Raccoons at Youngstown, Ohio exhibited zombie-like behavior that had many residents worried over the last few weeks. As it turns out, it was Canine Distemper Virus (CDV) that caused the strange behavior, and not rabies. What exactly is distemper?

Zombie Raccoons

These past weeks, residents of Youngstown, Ohio have been disturbed about reports of "zombie raccoons" that displayed strange behavior. These raccoons evidently bare their teeth with saliva dripping from their mouths, do not get scared by loud noises and big movements, are active in the daylight despite being nocturnal creatures, and stand on their hind legs. The creatures also repeat the bizarre movements again and again as though in a pattern.

Though some initially believed that the raccoons are infected with rabies, they are evidently infected with a common virus called distemper, which normally affects unvaccinated dogs as well as wild mammals such as foxes, coyotes, raccoons, and skunks.

Canine Distemper Virus

Canine distemper is a serious disease that is caused by a virus that affects the gastrointestinal, respiratory, and nervous system of dogs. As mentioned, it may also affect wildlife, and has also been reported in seals and wild cats such as leopards, tigers, and lions.

Symptoms of the disease include fever, lethargy, nasal discharge, reduced appetite, and vomiting. When the virus attacks the nervous system, dogs develop a circling behavior, muscle twitching, convulsions, chewing movements, and partial or complete paralysis. It has also earned the nickname "hard pad disease" as it causes the dogs' food pads to harden and thicken.

The virus may be transmitted by airborne exposure, sharing food or water bowls, and from mother dogs to their puppies through the placenta. Often, distemper outbreaks are a result of interaction between wild animals and domestic dogs.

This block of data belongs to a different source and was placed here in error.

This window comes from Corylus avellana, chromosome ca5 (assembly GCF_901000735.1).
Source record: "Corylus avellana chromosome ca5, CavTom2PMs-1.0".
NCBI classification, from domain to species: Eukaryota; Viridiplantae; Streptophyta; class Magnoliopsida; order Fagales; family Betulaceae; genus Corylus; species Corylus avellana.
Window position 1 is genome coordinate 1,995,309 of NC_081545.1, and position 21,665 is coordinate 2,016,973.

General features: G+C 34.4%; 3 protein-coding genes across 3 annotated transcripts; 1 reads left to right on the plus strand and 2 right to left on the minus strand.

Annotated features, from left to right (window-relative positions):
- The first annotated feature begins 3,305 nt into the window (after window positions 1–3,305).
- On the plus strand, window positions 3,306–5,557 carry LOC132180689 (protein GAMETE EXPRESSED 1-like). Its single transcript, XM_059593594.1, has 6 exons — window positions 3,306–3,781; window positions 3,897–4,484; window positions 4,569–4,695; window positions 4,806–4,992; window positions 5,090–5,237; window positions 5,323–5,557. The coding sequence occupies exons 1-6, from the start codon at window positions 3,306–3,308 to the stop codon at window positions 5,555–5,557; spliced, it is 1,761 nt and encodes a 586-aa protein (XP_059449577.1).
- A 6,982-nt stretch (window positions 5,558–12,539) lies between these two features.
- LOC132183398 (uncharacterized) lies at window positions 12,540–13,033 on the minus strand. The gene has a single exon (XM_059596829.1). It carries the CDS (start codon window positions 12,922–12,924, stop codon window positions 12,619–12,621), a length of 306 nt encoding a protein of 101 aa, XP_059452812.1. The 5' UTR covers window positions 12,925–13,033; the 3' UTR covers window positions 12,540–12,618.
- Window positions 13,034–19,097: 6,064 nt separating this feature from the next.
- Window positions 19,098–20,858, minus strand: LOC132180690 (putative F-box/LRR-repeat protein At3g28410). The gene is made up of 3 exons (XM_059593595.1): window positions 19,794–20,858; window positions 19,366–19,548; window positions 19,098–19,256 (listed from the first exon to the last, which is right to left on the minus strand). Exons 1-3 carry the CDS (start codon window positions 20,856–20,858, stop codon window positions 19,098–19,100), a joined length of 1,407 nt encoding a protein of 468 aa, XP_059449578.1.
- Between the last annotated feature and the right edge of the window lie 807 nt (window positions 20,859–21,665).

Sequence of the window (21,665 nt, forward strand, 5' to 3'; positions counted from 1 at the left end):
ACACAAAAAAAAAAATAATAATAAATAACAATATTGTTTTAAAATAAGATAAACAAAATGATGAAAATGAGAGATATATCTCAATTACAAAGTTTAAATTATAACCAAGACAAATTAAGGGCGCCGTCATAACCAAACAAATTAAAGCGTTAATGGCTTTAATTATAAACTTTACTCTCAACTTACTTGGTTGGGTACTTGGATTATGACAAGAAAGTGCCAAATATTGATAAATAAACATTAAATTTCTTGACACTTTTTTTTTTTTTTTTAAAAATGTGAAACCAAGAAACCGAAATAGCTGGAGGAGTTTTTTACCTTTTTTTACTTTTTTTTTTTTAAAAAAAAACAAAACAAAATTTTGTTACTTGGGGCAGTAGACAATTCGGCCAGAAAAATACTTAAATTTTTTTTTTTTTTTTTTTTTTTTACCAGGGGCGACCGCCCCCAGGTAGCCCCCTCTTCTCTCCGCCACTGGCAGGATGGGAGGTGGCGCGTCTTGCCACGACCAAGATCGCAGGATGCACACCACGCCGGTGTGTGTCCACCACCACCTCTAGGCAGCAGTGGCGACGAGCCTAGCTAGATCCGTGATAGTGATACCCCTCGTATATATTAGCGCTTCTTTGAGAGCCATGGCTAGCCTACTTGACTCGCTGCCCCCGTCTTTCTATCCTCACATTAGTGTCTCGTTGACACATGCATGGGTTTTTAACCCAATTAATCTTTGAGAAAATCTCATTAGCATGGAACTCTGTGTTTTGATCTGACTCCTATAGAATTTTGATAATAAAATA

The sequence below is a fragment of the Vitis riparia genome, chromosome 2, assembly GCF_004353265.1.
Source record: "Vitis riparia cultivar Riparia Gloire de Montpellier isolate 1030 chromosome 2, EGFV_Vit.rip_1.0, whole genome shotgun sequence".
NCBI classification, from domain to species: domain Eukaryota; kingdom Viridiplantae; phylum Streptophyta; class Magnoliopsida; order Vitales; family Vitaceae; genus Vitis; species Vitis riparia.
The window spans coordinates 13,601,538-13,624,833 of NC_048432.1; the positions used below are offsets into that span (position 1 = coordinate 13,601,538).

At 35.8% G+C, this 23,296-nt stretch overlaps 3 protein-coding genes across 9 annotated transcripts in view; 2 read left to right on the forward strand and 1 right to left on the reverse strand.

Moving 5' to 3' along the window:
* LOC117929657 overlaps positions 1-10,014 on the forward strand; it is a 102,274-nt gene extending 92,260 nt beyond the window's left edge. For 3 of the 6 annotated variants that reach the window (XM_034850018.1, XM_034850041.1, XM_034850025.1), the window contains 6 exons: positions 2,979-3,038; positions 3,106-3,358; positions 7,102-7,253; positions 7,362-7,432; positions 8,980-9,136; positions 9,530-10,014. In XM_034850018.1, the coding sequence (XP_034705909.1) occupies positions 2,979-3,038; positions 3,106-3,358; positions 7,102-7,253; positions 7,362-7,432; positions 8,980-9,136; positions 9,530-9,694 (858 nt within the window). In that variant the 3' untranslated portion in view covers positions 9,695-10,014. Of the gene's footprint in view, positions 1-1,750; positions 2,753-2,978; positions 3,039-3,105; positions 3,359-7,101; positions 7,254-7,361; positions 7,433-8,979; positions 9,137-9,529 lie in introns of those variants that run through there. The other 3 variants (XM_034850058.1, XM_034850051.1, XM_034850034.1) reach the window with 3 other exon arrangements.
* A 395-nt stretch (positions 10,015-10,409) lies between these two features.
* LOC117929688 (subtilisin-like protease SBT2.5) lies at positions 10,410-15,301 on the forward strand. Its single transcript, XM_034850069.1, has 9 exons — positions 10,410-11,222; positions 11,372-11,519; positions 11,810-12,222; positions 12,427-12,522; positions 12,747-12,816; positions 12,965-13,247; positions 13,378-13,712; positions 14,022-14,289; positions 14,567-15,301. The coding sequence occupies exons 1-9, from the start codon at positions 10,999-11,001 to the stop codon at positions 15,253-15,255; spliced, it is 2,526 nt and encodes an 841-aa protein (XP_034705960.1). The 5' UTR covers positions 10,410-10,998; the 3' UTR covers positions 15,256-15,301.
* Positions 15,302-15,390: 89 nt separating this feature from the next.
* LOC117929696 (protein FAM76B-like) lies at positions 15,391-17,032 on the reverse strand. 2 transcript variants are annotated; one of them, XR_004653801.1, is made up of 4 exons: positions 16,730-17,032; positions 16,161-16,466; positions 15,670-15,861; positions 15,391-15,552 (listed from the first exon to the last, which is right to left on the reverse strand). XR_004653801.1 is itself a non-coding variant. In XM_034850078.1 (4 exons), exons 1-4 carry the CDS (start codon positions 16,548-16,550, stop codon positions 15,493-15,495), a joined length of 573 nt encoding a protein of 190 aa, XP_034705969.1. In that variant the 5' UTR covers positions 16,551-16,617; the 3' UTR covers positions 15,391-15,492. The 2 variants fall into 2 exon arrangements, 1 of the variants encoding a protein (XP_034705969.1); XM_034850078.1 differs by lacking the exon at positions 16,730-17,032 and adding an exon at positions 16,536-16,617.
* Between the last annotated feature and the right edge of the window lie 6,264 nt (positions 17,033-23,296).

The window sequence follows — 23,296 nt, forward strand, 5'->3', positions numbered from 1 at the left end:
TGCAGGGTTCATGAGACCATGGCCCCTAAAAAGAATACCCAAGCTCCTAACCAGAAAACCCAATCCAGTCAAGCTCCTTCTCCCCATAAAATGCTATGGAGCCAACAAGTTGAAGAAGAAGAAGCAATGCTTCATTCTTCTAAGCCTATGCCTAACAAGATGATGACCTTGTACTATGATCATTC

Distemper is more often a fatal disease, and the dogs that survive often end up with permanent nervous system damage. This is why it is important to vaccinate dogs when they are still puppies so as to help build their immunity, and to keep the vaccinations up to date.

CDV In Raccoons

Among wildlife, the symptoms of distemper resemble the symptoms of rabies. In raccoons, CDV causes the creatures to have seizures and approach people or sleep in areas close to people. They generally lose their fear of humans and appear as though they were blind. A mucus discharge may also be observed around the eyes and nose of a raccoon with distemper, and they may also exhibit coughing, tremors, diarrhea, seizures, vomiting, or chewing fits.

Though the disease causes the raccoons to generally act lethargic or disoriented, they can turn aggressive if they are cornered. As such, people are advised not to go near raccoons that are acting strangely. Further, even if distemper does not affect humans, it is wise to avoid contact with wildlife suspected to be infected with distemper, and to keep pets away from areas where they may be in contact with wildlife.

Unfortunately, there is not a lot that can be done to help distemper-infected raccoons, and perhaps the best way to help them is to call authorities so that they may be humanely taken care of and to reduce their chances of spreading the disease.

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